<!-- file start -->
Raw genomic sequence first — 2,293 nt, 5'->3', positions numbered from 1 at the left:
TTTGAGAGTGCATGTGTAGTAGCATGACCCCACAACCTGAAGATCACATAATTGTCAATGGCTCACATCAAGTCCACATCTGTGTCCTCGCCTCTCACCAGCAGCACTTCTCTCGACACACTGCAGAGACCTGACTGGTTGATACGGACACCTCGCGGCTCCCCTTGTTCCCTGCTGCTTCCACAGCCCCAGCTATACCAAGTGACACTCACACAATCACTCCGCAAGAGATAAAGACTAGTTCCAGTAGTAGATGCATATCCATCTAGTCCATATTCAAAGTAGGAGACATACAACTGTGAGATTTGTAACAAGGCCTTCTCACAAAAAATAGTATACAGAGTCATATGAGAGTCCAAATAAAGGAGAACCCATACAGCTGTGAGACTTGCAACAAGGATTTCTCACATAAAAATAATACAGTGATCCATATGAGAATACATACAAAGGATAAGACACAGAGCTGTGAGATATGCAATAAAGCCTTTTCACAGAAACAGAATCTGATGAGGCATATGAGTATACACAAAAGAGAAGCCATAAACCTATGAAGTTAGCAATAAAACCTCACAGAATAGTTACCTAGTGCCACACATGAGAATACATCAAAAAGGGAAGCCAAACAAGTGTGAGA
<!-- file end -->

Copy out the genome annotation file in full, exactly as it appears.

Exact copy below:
Raw genomic sequence first — 2,293 nt, 5'->3', positions numbered from 1 at the left:
TTTGAGAGTGCATGTGTAGTAGCATGACCCCACAACCTGAAGATCACATAATTGTCAATGGCTCACATCAAGTCCACATCTGTGTCCTCGCCTCTCACCAGCAGCACTTCTCTCGACACACTGCAGAGACCTGACTGGTTGATACGGACACCTCGCGGCTCCCCTTGTTCCCTGCTGCTTCCACAGCCCCAGCTATACCAAGTGACACTCACACAATCACTCCGCAAGAGATAAAGACTAGTTCCAGTAGTAGATGCATATCCATCTAGTCCATATTCAAAGTAGGAGACATACAACTGTGAGATTTGTAACAAGGCCTTCTCACAAAAAATAGTATACAGAGTCATATGAGAGTCCAAATAAAGGAGAACCCATACAGCTGTGAGACTTGCAACAAGGATTTCTCACATAAAAATAATACAGTGATCCATATGAGAATACATACAAAGGATAAGACACAGAGCTGTGAGATATGCAATAAAGCCTTTTCACAGAAACAGAATCTGATGAGGCATATGAGTATACACAAAAGAGAAGCCATAAACCTATGAAGTTAGCAATAAAACCTCACAGAATAGTTACCTAGTGCCACACATGAGAATACATCAAAAAGGGAAGCCAAACAAGTGTGAGA